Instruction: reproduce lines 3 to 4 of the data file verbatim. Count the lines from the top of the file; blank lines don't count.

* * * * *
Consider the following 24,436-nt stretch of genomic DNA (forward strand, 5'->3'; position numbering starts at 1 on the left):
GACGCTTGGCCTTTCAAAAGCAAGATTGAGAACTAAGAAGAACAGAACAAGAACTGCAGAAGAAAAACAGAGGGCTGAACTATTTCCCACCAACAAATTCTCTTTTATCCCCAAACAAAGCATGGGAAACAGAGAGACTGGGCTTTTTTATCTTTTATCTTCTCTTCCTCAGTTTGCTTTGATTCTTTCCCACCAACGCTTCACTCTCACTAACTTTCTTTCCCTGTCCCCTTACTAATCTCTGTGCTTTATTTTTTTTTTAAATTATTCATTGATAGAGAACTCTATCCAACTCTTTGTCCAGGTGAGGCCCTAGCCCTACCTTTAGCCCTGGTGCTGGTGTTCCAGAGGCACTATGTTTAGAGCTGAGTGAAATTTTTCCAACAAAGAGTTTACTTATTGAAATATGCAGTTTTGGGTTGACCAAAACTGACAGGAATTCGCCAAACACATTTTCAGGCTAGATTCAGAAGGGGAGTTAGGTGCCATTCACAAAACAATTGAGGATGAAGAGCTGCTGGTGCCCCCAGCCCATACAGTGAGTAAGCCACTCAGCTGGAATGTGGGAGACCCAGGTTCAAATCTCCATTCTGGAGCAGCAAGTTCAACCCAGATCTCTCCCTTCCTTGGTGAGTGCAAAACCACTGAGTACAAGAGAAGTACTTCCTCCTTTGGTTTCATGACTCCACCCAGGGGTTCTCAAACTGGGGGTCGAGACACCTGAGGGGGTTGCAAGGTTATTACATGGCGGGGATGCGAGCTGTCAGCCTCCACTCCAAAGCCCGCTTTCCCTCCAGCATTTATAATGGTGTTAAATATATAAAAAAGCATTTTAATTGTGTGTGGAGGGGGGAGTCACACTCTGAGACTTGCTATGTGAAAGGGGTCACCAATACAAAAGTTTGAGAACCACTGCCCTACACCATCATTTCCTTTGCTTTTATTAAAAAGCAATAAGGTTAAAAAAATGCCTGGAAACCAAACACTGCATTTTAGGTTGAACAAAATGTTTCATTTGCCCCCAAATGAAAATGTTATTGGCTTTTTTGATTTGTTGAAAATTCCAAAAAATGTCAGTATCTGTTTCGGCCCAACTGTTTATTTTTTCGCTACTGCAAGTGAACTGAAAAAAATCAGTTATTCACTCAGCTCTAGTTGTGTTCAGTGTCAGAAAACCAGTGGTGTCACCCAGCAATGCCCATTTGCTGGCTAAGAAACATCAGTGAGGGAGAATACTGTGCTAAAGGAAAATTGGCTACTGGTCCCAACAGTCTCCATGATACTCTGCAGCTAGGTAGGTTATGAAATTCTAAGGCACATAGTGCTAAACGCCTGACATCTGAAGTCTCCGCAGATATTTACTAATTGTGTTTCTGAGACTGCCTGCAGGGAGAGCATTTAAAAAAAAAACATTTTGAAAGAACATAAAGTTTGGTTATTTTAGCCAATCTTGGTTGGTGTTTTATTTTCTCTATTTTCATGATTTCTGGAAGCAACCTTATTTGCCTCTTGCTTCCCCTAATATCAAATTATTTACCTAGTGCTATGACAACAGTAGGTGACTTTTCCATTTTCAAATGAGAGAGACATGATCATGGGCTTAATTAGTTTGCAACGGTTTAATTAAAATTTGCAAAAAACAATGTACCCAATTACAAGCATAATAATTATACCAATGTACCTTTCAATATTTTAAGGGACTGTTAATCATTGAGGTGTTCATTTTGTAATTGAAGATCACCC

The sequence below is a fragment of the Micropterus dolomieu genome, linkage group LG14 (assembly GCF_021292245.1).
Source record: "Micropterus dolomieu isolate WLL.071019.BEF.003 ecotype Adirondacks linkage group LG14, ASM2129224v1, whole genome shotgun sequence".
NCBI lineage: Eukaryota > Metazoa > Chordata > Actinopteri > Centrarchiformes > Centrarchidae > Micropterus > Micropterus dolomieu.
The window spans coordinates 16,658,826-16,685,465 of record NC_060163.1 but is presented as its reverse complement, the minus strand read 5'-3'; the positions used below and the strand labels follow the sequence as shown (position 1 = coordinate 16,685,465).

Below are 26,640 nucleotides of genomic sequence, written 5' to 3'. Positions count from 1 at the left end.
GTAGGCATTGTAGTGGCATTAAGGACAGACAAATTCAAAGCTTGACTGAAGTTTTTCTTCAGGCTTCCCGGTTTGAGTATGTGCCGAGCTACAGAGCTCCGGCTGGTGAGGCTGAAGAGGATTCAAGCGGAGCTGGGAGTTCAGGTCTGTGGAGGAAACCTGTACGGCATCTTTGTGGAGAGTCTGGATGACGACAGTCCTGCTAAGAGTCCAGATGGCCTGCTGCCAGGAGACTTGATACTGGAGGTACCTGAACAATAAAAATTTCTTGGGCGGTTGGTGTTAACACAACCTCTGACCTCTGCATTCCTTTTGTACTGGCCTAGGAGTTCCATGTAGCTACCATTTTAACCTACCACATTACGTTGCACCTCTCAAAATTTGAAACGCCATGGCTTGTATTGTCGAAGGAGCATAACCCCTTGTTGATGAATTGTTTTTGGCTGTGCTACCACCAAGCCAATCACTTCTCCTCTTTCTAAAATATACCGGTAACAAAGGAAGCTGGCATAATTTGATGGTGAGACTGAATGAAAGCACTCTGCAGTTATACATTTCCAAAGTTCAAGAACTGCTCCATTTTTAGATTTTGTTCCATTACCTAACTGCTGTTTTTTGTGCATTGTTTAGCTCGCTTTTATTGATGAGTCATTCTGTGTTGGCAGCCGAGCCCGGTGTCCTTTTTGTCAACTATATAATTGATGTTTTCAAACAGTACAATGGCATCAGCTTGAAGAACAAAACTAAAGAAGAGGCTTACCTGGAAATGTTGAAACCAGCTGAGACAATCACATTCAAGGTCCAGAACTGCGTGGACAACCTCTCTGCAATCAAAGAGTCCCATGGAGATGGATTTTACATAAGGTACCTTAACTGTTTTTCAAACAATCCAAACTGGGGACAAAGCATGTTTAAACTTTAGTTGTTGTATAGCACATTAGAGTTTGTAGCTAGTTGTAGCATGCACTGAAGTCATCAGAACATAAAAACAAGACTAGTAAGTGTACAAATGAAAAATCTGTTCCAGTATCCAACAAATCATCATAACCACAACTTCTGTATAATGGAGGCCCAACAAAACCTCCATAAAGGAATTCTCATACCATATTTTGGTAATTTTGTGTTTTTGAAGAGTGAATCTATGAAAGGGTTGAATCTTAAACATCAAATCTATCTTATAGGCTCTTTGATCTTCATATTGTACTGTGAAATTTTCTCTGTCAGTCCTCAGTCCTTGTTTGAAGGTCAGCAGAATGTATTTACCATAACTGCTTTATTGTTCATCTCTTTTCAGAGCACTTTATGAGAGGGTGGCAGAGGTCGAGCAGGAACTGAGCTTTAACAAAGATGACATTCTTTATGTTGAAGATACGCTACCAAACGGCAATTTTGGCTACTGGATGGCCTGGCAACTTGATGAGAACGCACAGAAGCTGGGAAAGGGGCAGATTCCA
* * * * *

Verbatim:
The sequence below is a fragment of the Micropterus dolomieu genome, linkage group LG14 (assembly GCF_021292245.1).
Source record: "Micropterus dolomieu isolate WLL.071019.BEF.003 ecotype Adirondacks linkage group LG14, ASM2129224v1, whole genome shotgun sequence".